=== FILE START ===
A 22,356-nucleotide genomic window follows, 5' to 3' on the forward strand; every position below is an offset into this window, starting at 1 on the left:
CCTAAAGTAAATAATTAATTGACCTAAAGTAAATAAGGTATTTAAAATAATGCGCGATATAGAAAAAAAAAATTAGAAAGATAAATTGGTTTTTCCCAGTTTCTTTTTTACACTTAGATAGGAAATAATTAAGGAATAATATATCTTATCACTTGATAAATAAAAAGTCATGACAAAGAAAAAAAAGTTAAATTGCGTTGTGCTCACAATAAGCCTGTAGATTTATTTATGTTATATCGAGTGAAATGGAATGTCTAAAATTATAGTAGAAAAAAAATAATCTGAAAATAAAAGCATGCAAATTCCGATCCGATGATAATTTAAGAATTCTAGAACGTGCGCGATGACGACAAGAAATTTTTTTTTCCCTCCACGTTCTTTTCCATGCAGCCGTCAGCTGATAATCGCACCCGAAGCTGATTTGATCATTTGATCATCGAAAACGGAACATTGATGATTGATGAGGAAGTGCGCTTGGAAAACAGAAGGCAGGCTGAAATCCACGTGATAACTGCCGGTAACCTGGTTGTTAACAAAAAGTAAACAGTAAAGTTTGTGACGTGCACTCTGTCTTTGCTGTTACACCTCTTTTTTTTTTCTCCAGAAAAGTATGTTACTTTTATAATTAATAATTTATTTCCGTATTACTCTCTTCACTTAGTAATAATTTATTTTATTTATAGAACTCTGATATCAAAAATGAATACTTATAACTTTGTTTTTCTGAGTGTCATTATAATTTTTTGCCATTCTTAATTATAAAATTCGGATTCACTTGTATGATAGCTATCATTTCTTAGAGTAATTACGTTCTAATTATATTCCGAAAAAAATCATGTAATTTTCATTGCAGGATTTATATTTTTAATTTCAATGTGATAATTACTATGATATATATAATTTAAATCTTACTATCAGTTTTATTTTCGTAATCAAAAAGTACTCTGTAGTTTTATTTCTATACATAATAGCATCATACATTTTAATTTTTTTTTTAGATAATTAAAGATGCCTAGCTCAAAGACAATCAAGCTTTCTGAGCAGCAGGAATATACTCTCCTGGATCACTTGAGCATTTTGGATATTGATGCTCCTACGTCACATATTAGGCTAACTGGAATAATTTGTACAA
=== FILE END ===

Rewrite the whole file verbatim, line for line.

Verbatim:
A 22,356-nucleotide genomic window follows, 5' to 3' on the forward strand; every position below is an offset into this window, starting at 1 on the left:
CCTAAAGTAAATAATTAATTGACCTAAAGTAAATAAGGTATTTAAAATAATGCGCGATATAGAAAAAAAAAATTAGAAAGATAAATTGGTTTTTCCCAGTTTCTTTTTTACACTTAGATAGGAAATAATTAAGGAATAATATATCTTATCACTTGATAAATAAAAAGTCATGACAAAGAAAAAAAAGTTAAATTGCGTTGTGCTCACAATAAGCCTGTAGATTTATTTATGTTATATCGAGTGAAATGGAATGTCTAAAATTATAGTAGAAAAAAAATAATCTGAAAATAAAAGCATGCAAATTCCGATCCGATGATAATTTAAGAATTCTAGAACGTGCGCGATGACGACAAGAAATTTTTTTTTCCCTCCACGTTCTTTTCCATGCAGCCGTCAGCTGATAATCGCACCCGAAGCTGATTTGATCATTTGATCATCGAAAACGGAACATTGATGATTGATGAGGAAGTGCGCTTGGAAAACAGAAGGCAGGCTGAAATCCACGTGATAACTGCCGGTAACCTGGTTGTTAACAAAAAGTAAACAGTAAAGTTTGTGACGTGCACTCTGTCTTTGCTGTTACACCTCTTTTTTTTTTCTCCAGAAAAGTATGTTACTTTTATAATTAATAATTTATTTCCGTATTACTCTCTTCACTTAGTAATAATTTATTTTATTTATAGAACTCTGATATCAAAAATGAATACTTATAACTTTGTTTTTCTGAGTGTCATTATAATTTTTTGCCATTCTTAATTATAAAATTCGGATTCACTTGTATGATAGCTATCATTTCTTAGAGTAATTACGTTCTAATTATATTCCGAAAAAAATCATGTAATTTTCATTGCAGGATTTATATTTTTAATTTCAATGTGATAATTACTATGATATATATAATTTAAATCTTACTATCAGTTTTATTTTCGTAATCAAAAAGTACTCTGTAGTTTTATTTCTATACATAATAGCATCATACATTTTAATTTTTTTTTTAGATAATTAAAGATGCCTAGCTCAAAGACAATCAAGCTTTCTGAGCAGCAGGAATATACTCTCCTGGATCACTTGAGCATTTTGGATATTGATGCTCCTACGTCACATATTAGGCTAACTGGAATAATTTGTACAA